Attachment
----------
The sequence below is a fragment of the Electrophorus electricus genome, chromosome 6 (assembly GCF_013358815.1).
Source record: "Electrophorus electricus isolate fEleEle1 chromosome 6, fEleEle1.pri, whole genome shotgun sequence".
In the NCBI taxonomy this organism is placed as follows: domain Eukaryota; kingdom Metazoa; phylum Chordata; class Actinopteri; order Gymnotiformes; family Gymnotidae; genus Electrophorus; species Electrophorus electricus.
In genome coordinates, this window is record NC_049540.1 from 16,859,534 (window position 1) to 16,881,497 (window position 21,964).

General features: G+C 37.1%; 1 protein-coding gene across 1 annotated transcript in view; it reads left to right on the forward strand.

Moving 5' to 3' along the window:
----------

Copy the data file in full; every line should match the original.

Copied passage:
The sequence below is a fragment of the Electrophorus electricus genome, chromosome 6 (assembly GCF_013358815.1).
Source record: "Electrophorus electricus isolate fEleEle1 chromosome 6, fEleEle1.pri, whole genome shotgun sequence".
In the NCBI taxonomy this organism is placed as follows: domain Eukaryota; kingdom Metazoa; phylum Chordata; class Actinopteri; order Gymnotiformes; family Gymnotidae; genus Electrophorus; species Electrophorus electricus.
In genome coordinates, this window is record NC_049540.1 from 16,859,534 (window position 1) to 16,881,497 (window position 21,964).

General features: G+C 37.1%; 1 protein-coding gene across 1 annotated transcript in view; it reads left to right on the forward strand.

Moving 5' to 3' along the window: